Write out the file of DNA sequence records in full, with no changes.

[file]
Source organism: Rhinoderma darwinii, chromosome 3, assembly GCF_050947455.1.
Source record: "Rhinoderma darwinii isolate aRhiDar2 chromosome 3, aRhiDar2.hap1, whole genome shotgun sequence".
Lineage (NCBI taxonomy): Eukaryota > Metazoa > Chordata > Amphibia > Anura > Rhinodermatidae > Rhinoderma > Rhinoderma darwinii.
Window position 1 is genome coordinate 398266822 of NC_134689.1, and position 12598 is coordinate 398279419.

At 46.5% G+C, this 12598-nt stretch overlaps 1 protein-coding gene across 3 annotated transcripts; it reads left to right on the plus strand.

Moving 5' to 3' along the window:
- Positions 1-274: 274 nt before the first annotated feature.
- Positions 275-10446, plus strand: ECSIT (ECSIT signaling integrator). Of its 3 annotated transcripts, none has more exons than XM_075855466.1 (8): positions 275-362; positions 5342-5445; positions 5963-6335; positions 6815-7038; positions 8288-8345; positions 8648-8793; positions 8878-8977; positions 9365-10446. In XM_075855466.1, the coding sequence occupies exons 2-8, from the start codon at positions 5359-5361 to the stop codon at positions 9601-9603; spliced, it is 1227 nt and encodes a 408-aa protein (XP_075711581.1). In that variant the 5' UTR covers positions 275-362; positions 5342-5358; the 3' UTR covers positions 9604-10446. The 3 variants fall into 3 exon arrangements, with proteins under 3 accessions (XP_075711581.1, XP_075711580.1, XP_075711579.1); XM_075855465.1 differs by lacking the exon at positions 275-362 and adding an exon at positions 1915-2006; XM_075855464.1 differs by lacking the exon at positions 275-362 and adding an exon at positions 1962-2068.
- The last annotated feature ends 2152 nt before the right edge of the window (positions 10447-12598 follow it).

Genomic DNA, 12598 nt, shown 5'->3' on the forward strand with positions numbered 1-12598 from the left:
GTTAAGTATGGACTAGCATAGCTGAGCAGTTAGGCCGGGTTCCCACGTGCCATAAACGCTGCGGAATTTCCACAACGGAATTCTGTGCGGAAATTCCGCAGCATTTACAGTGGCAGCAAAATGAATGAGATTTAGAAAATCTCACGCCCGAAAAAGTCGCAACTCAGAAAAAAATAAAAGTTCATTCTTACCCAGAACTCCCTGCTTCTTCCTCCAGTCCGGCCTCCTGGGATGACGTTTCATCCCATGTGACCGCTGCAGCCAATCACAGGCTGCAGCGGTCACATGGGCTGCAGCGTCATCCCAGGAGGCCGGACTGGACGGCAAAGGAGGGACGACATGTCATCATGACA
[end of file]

Source organism: Rhinoderma darwinii, chromosome 3, assembly GCF_050947455.1.
Source record: "Rhinoderma darwinii isolate aRhiDar2 chromosome 3, aRhiDar2.hap1, whole genome shotgun sequence".
Lineage (NCBI taxonomy): Eukaryota > Metazoa > Chordata > Amphibia > Anura > Rhinodermatidae > Rhinoderma > Rhinoderma darwinii.
Window position 1 is genome coordinate 398266822 of NC_134689.1, and position 12598 is coordinate 398279419.

At 46.5% G+C, this 12598-nt stretch overlaps 1 protein-coding gene across 3 annotated transcripts; it reads left to right on the plus strand.

Moving 5' to 3' along the window:
- Positions 1-274: 274 nt before the first annotated feature.
- Positions 275-10446, plus strand: ECSIT (ECSIT signaling integrator). Of its 3 annotated transcripts, none has more exons than XM_075855466.1 (8): positions 275-362; positions 5342-5445; positions 5963-6335; positions 6815-7038; positions 8288-8345; positions 8648-8793; positions 8878-8977; positions 9365-10446. In XM_075855466.1, the coding sequence occupies exons 2-8, from the start codon at positions 5359-5361 to the stop codon at positions 9601-9603; spliced, it is 1227 nt and encodes a 408-aa protein (XP_075711581.1). In that variant the 5' UTR covers positions 275-362; positions 5342-5358; the 3' UTR covers positions 9604-10446. The 3 variants fall into 3 exon arrangements, with proteins under 3 accessions (XP_075711581.1, XP_075711580.1, XP_075711579.1); XM_075855465.1 differs by lacking the exon at positions 275-362 and adding an exon at positions 1915-2006; XM_075855464.1 differs by lacking the exon at positions 275-362 and adding an exon at positions 1962-2068.
- The last annotated feature ends 2152 nt before the right edge of the window (positions 10447-12598 follow it).

Genomic DNA, 12598 nt, shown 5'->3' on the forward strand with positions numbered 1-12598 from the left:
GTTAAGTATGGACTAGCATAGCTGAGCAGTTAGGCCGGGTTCCCACGTGCCATAAACGCTGCGGAATTTCCACAACGGAATTCTGTGCGGAAATTCCGCAGCATTTACAGTGGCAGCAAAATGAATGAGATTTAGAAAATCTCACGCCCGAAAAAGTCGCAACTCAGAAAAAAATAAAAGTTCATTCTTACCCAGAACTCCCTGCTTCTTCCTCCAGTCCGGCCTCCTGGGATGACGTTTCATCCCATGTGACCGCTGCAGCCAATCACAGGCTGCAGCGGTCACATGGGCTGCAGCGTCATCCCAGGAGGCCGGACTGGACGGCAAAGGAGGGACGACATGTCATCATGACA